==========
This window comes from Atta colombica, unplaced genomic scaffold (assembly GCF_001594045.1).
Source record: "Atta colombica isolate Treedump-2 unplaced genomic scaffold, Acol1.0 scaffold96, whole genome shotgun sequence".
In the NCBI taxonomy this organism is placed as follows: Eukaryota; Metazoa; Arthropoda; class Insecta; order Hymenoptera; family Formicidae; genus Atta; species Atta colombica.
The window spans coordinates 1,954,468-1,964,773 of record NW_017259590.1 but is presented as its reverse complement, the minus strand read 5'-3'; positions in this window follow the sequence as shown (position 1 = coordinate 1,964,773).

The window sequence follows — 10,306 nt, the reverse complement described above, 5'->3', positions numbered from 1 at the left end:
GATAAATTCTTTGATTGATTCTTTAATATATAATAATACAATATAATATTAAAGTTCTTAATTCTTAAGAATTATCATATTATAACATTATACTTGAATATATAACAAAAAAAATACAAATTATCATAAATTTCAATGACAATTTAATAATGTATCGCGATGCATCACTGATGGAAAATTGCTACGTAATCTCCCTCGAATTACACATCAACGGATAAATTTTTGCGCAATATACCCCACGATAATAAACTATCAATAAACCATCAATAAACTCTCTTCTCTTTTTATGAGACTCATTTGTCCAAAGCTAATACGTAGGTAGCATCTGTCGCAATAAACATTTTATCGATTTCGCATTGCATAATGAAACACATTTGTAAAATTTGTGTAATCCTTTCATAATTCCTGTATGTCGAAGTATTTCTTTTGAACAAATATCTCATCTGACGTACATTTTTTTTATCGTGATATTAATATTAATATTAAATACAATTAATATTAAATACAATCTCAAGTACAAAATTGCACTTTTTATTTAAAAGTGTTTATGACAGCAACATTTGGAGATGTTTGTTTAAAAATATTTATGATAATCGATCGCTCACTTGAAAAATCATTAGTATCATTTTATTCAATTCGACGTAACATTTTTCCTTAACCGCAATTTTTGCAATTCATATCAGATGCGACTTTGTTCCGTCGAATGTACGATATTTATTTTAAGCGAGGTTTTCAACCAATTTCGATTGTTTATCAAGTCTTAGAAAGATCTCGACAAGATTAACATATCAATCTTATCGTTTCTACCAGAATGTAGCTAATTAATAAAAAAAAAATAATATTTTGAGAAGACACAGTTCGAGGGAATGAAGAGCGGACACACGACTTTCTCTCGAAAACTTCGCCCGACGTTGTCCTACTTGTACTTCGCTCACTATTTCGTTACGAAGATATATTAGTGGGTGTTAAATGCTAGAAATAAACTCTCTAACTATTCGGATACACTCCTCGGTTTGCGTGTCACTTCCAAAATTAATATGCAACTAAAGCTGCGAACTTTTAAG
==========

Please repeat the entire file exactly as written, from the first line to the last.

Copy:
This window comes from Atta colombica, unplaced genomic scaffold (assembly GCF_001594045.1).
Source record: "Atta colombica isolate Treedump-2 unplaced genomic scaffold, Acol1.0 scaffold96, whole genome shotgun sequence".
In the NCBI taxonomy this organism is placed as follows: Eukaryota; Metazoa; Arthropoda; class Insecta; order Hymenoptera; family Formicidae; genus Atta; species Atta colombica.
The window spans coordinates 1,954,468-1,964,773 of record NW_017259590.1 but is presented as its reverse complement, the minus strand read 5'-3'; positions in this window follow the sequence as shown (position 1 = coordinate 1,964,773).

The window sequence follows — 10,306 nt, the reverse complement described above, 5'->3', positions numbered from 1 at the left end:
GATAAATTCTTTGATTGATTCTTTAATATATAATAATACAATATAATATTAAAGTTCTTAATTCTTAAGAATTATCATATTATAACATTATACTTGAATATATAACAAAAAAAATACAAATTATCATAAATTTCAATGACAATTTAATAATGTATCGCGATGCATCACTGATGGAAAATTGCTACGTAATCTCCCTCGAATTACACATCAACGGATAAATTTTTGCGCAATATACCCCACGATAATAAACTATCAATAAACCATCAATAAACTCTCTTCTCTTTTTATGAGACTCATTTGTCCAAAGCTAATACGTAGGTAGCATCTGTCGCAATAAACATTTTATCGATTTCGCATTGCATAATGAAACACATTTGTAAAATTTGTGTAATCCTTTCATAATTCCTGTATGTCGAAGTATTTCTTTTGAACAAATATCTCATCTGACGTACATTTTTTTTATCGTGATATTAATATTAATATTAAATACAATTAATATTAAATACAATCTCAAGTACAAAATTGCACTTTTTATTTAAAAGTGTTTATGACAGCAACATTTGGAGATGTTTGTTTAAAAATATTTATGATAATCGATCGCTCACTTGAAAAATCATTAGTATCATTTTATTCAATTCGACGTAACATTTTTCCTTAACCGCAATTTTTGCAATTCATATCAGATGCGACTTTGTTCCGTCGAATGTACGATATTTATTTTAAGCGAGGTTTTCAACCAATTTCGATTGTTTATCAAGTCTTAGAAAGATCTCGACAAGATTAACATATCAATCTTATCGTTTCTACCAGAATGTAGCTAATTAATAAAAAAAAAATAATATTTTGAGAAGACACAGTTCGAGGGAATGAAGAGCGGACACACGACTTTCTCTCGAAAACTTCGCCCGACGTTGTCCTACTTGTACTTCGCTCACTATTTCGTTACGAAGATATATTAGTGGGTGTTAAATGCTAGAAATAAACTCTCTAACTATTCGGATACACTCCTCGGTTTGCGTGTCACTTCCAAAATTAATATGCAACTAAAGCTGCGAACTTTTAAG